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[yahoo sports] The real McCoy

Discussion in 'Other Sports' started by wizkid83, Oct 17, 2008.

  1. wizkid83

    wizkid83 Contributing Member

    May 20, 2002
    Likes Received:
    Just posting this for the following tidbit.

    Though he’s a Texan at heart, McCoy was actually born about six miles from the state’s border, in Lovington, N.M. Under the hospital crib of his first son, Colt’s father placed a shoebox filled with dirt.

    “Just so we could say he was born over Texas soil,” Brad McCoy said.


    The real McCoy
    By Jason King, Yahoo! Sports
    Oct 16, 10:18 pm EDT

    Buzz Up Print
    Texas and Colt McCoy are 6-0.
    (Doug Pensinger/Getty Images)

    McCoy’s year-by-year stats
    Career Passing Rushing
    Yr. Rec. G Pct Yds TD Int Rush Yds TD
    ‘05 0 Did not play
    ‘06 (10-3) 13 68.2 2570 29 7 68 170 2
    ‘07 (10-3) 13 65.1 3303 22 18 114 492 4
    ‘08 (6-0) 6 79.4 1557 17 3 59 348 4
    Career 32 69.0 7430 68 28 241 1010 10

    More Texas coverage: OrangeBloods.com TUSCOLA, Texas – Last weekend, moments after Texas’ 45-35 victory over Oklahoma in the Red River Shootout, Kay Whitton sent herself an e-mail reminder.

    “Find picture of Colt,” it read.

    Whitton is a teacher at Jim Ned High School – the alma mater of Texas quarterback Colt McCoy. In 2003, before the Indians played for the Class AA state title, she snapped a photo of McCoy in the Heisman pose.

    “I may give it to him the next time I see him,” Whitton said with a chuckle. “He was just joking around back then. It was actually out of character for him. He would never take a picture like that now.”

    No, not now.

    Not as McCoy prepares for a rigorous second half of the season which begins with Saturday’s game against No. 11 Missouri. Not as McCoy tries to keep the Longhorns focused in the wake of their new No. 1 national ranking. And certainly not as the buzz about McCoy’s Heisman chances begins to strengthen following last week’s victory over previously unbeaten and top-ranked Oklahoma.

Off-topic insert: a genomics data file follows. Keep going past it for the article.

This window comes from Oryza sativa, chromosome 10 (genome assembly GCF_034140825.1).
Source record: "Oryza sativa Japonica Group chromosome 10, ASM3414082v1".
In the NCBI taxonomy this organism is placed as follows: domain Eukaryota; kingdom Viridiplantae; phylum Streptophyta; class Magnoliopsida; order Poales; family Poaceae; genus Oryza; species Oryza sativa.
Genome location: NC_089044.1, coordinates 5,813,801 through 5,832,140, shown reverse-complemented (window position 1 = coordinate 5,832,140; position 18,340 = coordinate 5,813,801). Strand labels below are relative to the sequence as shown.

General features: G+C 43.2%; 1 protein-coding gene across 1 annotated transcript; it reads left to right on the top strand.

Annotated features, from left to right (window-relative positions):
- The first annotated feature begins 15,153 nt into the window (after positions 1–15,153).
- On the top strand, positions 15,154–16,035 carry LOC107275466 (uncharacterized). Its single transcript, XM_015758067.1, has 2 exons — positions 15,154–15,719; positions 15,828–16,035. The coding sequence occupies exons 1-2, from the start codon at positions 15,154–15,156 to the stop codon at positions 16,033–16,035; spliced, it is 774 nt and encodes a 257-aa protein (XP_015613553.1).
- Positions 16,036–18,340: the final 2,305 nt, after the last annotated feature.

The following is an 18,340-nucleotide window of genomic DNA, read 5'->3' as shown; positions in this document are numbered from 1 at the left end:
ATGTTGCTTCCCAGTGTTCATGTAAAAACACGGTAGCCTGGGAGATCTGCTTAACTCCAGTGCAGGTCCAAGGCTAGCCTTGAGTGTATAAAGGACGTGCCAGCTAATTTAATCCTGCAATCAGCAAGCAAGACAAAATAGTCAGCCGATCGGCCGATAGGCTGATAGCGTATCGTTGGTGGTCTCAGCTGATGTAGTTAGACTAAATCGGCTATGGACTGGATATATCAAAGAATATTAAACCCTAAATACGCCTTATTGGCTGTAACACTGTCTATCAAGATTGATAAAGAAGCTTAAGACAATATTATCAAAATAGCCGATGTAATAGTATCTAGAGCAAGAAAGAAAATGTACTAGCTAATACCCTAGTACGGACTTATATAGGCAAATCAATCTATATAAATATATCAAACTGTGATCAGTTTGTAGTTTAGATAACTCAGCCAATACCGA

“I look at individual awards as team awards,” McCoy has said countless times. “Without my teammates, I wouldn’t be able to accomplish anything.”

    Back in McCoy’s hometown, folks can’t help but smile at those comments.

    Tuscola, Texas, boasts just 714 residents, and nearly every darn one of them has a story about the town’s 22-year-old ambassador. Most don’t involve football.

    Teachers dote about the straight A’s McCoy received on every report card. Elderly couples remember how he used to wave to passing cars while he mowed lawns. Moms recall his presence at church every Sunday while dads tell their sons about how he praised God during each postgame interview.

    Maybe that’s why plans are under way for a Colt McCoy Day here in Tuscola – or TuscolTa, as the sign in Whitton’s classroom reads.

    “We’re still trying to figure out how and when we’re going to do it,” said Vince Devalle, the vice principal and assistant football coach at Jim Ned. “But there needs to be some sort of public acknowledgement. The kid is an absolute stud.

    “He put this city on the map.”


    When Colt McCoy was a sophomore, a young fan approached him after a game at Coahoma High School and asked him for his autograph. McCoy seemed surprised as he turned and looked at Devalle, who was standing nearby.

    “What do I do?” McCoy asked him.

    “Sign it,” Devalle said. “It’ll probably be the first of many.”

    Even back then, it wasn’t hard to tell that McCoy was something special.

    Though he’s a Texan at heart, McCoy was actually born about six miles from the state’s border, in Lovington, N.M. Under the hospital crib of his first son, Colt’s father placed a shoebox filled with dirt.

    “Just so we could say he was born over Texas soil,” Brad McCoy said.

    Tuscola, Texas at Yahoo! Maps.
    It wasn’t long before the family relocated to Texas, where his father hop-skotched from one coaching job to another in a region where powerhouse football programs are strewn across the state like Christmas lights.